Go Nuts! Bamba Lessens Peanut Allergy
To allergy-sensitive Americans, it might seem strange that, in Israel, a Bamba Baby mascot advertises a peanut snack to infants even before they grow teeth. But a new British study and an editorial in The New England Journal of Medicine made headlines recently with their respective reports showing that Bamba, a baked corn snack with a peanut coating, helps prevent peanut allergies.
According to researchers, Israeli children suffer from peanut allergies at one-tenth the rate of their Western counterparts. The doctors behind the Learning Early About Peanut Allergy study say exposure to peanuts within the first year of life helps prevent peanut allergy by as much as 81 percent.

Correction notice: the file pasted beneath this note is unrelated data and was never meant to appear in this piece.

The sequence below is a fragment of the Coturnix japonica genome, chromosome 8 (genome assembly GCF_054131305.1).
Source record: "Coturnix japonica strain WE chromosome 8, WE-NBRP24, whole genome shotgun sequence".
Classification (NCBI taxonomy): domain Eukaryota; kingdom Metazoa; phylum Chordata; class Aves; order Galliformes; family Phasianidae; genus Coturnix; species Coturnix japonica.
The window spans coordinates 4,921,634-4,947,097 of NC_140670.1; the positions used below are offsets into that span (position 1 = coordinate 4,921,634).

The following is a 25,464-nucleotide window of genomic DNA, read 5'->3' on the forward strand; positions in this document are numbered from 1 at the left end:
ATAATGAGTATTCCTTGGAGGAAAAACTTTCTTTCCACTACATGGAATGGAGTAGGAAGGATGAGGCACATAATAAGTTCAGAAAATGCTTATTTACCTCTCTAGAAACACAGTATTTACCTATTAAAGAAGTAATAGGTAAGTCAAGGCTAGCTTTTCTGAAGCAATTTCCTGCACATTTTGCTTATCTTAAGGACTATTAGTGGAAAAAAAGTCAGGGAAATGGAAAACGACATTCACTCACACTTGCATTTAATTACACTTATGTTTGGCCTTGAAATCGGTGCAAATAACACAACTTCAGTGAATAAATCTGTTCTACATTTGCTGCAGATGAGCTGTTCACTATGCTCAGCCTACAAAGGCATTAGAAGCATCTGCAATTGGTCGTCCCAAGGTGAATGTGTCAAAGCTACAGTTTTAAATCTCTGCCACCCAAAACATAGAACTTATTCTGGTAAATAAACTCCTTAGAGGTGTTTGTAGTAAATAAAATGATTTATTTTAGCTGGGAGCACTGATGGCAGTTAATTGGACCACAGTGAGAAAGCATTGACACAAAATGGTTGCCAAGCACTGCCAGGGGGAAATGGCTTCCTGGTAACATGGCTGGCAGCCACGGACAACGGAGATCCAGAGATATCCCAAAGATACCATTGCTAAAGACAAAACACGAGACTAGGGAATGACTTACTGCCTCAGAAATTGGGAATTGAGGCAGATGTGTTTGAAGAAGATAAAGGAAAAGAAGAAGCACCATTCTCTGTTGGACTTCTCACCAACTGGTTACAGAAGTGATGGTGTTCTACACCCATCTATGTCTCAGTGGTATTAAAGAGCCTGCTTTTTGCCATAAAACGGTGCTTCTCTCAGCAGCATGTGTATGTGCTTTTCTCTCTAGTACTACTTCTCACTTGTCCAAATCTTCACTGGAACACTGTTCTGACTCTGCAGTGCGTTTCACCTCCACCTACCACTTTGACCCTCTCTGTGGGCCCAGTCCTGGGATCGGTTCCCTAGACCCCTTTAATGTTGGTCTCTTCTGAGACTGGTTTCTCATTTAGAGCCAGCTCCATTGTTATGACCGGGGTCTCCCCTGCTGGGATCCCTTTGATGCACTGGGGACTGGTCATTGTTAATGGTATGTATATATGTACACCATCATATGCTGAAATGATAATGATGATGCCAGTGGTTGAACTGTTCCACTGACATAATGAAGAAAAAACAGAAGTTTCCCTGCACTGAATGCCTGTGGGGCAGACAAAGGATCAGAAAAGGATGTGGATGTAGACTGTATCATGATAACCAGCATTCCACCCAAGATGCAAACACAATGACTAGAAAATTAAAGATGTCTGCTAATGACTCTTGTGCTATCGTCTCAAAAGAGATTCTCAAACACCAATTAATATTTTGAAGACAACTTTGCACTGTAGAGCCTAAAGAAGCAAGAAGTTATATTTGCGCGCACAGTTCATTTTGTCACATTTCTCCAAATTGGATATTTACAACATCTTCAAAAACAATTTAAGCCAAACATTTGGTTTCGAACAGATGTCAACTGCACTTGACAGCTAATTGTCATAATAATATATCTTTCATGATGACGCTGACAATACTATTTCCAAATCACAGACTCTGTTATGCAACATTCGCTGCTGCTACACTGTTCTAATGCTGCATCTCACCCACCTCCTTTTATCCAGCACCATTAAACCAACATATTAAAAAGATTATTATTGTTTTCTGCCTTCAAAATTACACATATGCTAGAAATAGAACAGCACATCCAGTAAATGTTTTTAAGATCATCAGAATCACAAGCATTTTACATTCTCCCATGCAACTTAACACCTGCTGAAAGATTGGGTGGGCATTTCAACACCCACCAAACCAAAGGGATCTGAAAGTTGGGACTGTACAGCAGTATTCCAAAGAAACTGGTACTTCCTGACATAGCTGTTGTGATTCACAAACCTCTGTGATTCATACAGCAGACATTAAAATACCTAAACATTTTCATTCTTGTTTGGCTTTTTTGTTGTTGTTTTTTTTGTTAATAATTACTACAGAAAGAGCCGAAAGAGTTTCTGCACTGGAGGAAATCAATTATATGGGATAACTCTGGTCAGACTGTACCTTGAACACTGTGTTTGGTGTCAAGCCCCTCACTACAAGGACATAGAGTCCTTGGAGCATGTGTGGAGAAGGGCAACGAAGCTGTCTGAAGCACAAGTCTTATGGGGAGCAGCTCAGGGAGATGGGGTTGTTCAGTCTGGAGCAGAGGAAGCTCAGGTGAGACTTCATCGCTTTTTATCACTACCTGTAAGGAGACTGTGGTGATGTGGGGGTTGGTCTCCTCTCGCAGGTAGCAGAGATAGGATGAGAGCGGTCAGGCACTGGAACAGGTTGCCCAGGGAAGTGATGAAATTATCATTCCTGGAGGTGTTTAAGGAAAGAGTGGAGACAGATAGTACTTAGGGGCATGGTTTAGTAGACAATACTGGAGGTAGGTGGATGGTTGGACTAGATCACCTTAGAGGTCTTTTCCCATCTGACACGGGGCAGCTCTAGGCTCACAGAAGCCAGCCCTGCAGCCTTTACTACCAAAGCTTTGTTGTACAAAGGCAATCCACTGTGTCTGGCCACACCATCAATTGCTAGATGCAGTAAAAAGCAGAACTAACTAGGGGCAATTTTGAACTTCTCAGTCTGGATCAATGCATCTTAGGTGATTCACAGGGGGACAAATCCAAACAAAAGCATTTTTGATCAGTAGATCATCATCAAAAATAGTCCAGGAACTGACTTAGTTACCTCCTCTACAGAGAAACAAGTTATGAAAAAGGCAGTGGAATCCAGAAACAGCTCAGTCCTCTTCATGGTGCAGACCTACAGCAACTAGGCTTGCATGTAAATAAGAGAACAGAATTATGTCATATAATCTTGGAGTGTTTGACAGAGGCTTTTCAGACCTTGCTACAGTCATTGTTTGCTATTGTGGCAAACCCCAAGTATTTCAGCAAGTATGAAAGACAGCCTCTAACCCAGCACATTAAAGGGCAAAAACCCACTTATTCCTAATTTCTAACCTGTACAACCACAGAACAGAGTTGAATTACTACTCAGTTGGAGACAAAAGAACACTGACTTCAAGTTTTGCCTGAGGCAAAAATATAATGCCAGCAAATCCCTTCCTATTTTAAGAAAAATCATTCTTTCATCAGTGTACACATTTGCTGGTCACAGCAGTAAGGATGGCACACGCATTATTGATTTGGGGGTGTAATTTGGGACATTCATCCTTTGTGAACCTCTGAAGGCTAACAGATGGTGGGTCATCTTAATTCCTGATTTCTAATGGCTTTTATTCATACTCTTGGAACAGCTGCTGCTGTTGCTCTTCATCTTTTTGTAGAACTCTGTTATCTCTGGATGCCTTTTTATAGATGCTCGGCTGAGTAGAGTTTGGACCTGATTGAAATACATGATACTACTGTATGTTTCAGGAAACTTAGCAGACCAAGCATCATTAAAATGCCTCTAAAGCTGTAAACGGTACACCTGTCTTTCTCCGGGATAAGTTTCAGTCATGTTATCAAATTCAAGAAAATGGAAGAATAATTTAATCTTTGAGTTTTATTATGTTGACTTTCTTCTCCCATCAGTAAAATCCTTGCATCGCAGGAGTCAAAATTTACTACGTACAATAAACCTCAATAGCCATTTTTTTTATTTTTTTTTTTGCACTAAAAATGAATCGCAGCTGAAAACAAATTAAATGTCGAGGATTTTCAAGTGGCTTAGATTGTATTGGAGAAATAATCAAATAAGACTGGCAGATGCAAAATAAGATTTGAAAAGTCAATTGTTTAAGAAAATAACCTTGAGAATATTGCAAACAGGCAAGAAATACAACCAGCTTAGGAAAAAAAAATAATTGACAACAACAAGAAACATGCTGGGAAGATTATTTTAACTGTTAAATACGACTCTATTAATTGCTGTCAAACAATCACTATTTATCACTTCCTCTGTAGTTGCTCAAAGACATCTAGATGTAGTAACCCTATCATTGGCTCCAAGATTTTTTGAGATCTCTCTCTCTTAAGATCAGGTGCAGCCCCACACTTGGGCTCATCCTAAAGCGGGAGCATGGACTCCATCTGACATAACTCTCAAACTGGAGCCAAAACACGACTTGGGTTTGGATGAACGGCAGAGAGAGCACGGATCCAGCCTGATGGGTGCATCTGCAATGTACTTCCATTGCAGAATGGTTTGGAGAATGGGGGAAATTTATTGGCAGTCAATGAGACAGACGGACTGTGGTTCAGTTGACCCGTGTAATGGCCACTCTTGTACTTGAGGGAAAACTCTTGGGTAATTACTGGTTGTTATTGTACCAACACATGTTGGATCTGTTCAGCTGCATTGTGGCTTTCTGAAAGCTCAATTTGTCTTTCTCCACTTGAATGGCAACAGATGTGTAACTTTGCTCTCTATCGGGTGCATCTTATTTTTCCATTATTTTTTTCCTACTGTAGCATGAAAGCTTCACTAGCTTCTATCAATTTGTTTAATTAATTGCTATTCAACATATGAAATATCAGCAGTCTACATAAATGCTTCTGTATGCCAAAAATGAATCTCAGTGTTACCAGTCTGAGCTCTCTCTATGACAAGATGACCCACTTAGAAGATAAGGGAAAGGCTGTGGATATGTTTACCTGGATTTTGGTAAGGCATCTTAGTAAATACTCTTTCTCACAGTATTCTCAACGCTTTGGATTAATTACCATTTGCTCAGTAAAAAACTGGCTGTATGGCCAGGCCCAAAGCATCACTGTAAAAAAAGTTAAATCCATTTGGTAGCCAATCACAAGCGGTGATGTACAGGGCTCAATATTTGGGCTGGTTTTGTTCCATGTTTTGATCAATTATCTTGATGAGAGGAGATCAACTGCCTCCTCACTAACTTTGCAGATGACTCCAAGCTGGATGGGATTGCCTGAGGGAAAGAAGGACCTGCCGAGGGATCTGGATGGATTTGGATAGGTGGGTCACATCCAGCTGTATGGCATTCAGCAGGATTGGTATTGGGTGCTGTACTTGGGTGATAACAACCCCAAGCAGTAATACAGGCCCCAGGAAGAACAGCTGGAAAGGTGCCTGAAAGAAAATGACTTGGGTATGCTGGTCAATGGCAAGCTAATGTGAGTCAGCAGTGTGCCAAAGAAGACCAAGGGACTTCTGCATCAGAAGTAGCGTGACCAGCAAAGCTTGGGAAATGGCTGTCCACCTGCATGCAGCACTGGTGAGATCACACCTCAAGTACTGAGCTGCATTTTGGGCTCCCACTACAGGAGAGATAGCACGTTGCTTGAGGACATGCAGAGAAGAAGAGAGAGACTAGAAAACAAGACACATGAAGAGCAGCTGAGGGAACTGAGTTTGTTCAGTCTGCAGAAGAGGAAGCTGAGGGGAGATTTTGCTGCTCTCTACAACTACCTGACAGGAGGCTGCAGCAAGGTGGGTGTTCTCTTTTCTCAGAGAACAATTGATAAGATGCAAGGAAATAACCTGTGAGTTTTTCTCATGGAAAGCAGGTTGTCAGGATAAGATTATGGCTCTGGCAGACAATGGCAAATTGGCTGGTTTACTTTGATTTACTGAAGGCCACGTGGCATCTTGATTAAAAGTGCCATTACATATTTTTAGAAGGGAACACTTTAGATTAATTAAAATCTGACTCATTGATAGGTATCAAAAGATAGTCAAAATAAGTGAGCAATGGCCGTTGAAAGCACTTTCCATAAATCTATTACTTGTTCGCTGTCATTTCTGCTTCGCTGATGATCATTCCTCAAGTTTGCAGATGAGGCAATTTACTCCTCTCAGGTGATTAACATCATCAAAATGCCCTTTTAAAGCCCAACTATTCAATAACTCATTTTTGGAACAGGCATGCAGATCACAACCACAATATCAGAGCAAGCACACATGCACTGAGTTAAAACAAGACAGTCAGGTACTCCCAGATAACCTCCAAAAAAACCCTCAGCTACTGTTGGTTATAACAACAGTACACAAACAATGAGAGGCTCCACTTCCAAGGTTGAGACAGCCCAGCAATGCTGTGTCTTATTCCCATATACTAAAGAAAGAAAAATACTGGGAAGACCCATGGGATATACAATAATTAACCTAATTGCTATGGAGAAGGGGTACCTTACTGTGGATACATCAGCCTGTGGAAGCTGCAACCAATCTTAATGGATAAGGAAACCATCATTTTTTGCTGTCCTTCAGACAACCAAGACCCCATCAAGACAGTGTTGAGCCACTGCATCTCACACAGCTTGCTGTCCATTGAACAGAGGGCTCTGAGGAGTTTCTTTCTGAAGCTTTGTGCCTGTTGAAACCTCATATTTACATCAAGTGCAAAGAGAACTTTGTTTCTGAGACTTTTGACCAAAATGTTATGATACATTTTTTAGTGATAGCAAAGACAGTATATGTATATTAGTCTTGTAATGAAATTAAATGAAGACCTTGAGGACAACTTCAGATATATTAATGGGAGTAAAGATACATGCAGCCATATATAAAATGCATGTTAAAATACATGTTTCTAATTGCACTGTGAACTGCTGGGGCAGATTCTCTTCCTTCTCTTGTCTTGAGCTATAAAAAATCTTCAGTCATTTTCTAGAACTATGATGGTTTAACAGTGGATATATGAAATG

A bit airier than Cheetos and more oval, Bamba started out as a cheese-flavored snack in 1964 but, by 1966, was changed to peanut flavor to appeal to the local palate. Israeli parents see it as a healthy snack food and often start babies on it before the age of nine months.
The study “clearly indicates that the early introduction of peanut dramatically decreases the risk of development of peanut allergy,” wrote Drs. Rebecca S. Gruchalla of the University of Texas Southwestern Medical Center at Dallas and Hugh A. Sampson of the Icahn School of Medicine at Mount Sinai in New York, in the editorial in The New England Journal of Medicine. The study also “makes it clear that we can do something now to reverse the increasing prevalence of peanut allergy.” —Milly Ada Abraham